A man wants to divorce his wife. His wife doesn’t want to live with him. They appear in court. What do you suppose the judge does?
In a sensible world, you’d think the judge would grant the divorce, figure out an alimony arrangement and say the modern equivalent of pax vobiscum.
Not in India. While presiding over a divorce proceeding, Justices PB Majumdar and Anoop Mohta came to this conclusion: “A wife should be like goddess Sita who left everything and followed her husband Lord Ram to a forest and stayed there for 14 years.”
The honorable justices were clearly under the misconception that they were on Aastha channel, rather than in Bombay High Court.
I’ve tried to find an angle from which this is not idiotically ridiculous, and I have failed. The judges are trying to use a myth — as in, a story with makebelieve characters — as a reference for a real-life, flesh and blood marriage. Let’s say the judges belong to the faithful Hindu demographic, in which case Ram and Sita were married a very, very, very, VERY long time ago. Surely that should count for something. Or perhaps the judges feel that time doesn’t make any difference.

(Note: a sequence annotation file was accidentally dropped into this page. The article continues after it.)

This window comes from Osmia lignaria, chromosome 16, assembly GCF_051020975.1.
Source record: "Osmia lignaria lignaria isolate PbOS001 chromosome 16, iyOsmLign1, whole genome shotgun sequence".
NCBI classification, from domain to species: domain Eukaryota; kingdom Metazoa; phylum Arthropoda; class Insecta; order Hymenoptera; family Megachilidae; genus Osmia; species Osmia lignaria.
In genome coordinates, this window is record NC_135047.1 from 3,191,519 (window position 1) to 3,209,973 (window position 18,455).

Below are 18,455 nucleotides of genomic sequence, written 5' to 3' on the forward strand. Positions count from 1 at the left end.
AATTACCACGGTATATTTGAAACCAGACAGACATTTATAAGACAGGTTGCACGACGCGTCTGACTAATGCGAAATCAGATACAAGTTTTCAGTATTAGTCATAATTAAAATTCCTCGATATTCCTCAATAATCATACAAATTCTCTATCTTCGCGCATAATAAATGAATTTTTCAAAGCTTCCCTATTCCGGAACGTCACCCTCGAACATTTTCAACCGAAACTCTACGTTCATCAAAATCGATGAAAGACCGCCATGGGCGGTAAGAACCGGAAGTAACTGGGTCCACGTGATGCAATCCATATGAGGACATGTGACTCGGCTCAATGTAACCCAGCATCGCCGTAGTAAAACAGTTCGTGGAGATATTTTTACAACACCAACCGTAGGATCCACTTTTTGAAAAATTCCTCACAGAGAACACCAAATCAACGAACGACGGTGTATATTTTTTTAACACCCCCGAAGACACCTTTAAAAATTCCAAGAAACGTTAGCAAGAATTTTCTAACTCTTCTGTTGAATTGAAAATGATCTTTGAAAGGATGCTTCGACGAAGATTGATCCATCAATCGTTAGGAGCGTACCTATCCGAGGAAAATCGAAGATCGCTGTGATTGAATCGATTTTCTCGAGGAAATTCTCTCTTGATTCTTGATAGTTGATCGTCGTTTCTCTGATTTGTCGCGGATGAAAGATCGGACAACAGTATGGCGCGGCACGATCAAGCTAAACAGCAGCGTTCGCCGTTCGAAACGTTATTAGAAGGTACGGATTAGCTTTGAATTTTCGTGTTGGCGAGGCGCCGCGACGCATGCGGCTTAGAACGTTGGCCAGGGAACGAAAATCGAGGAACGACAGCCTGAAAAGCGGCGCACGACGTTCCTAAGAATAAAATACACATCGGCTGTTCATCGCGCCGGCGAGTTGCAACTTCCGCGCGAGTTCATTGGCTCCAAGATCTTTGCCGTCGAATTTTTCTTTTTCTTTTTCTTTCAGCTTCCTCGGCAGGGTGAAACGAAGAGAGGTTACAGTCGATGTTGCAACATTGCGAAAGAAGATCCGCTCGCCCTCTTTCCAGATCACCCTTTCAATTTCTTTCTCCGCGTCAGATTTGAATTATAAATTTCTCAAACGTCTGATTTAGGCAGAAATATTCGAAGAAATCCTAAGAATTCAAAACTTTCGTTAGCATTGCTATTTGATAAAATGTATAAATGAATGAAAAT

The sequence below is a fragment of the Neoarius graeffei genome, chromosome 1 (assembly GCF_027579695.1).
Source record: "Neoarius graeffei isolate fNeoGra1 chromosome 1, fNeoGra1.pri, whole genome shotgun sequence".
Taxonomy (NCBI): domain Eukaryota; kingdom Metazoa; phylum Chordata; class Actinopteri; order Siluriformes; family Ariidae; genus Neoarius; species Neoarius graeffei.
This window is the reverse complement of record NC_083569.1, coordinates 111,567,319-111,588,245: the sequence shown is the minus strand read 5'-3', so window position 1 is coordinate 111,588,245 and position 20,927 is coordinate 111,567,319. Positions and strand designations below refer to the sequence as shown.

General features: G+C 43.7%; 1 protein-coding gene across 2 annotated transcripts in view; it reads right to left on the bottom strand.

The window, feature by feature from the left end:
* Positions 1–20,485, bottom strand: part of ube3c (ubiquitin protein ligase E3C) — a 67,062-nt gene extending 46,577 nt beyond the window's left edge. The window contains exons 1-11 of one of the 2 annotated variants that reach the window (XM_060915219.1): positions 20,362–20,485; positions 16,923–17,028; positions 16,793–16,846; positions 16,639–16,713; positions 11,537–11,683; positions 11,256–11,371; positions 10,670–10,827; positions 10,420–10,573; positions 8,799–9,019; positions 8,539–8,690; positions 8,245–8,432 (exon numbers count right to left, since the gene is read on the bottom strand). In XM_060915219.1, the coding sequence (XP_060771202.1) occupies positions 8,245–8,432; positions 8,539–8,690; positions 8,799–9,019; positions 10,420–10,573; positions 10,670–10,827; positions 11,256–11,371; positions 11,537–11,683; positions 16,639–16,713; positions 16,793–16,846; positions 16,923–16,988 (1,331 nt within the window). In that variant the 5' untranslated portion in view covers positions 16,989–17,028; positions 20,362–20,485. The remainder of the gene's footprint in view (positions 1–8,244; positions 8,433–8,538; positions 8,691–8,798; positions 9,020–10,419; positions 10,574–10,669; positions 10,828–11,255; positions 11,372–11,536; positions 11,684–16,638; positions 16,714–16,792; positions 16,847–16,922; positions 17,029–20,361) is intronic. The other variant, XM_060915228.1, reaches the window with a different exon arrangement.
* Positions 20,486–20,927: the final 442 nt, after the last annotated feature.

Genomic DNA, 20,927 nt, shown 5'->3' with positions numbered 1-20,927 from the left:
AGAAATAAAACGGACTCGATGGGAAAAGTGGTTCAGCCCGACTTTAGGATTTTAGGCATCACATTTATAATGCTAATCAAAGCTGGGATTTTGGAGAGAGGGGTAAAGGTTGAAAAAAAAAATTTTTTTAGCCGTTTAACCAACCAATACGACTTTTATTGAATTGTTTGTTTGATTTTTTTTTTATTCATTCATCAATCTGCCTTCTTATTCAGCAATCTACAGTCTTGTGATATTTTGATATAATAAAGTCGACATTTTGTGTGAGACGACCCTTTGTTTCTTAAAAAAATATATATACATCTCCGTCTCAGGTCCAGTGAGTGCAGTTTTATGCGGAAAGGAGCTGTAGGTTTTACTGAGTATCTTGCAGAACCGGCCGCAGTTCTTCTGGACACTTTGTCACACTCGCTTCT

Though, if I were the woman, I’d put across the point that she cannot be Sita because:
1. She wasn’t found at the tip of a plough
2. Her father isn’t a king (presumably)
3. Her husband isn’t a prince
4. Her father in-law doesn’t have three wives
5. She doesn’t want to be kidnapped, start a war (which may not work out as in the Ramayana since the chimp-man relationship is not quite what it used to be back then. Refer judges to Planet of the Apes and Project Nim), be abandoned by her husband and ultimately driven to suicide.
Rather than setting the ball rolling for point 5 by agreeing to go to Port Blair with her husband, she would prefer to save everyone heartache and get divorced instead.
Also, if you want to be blasphemous about it, then Sita may not be quite what one would describe as the ideal wife conventionally. Really, it’s all a matter of interpretation.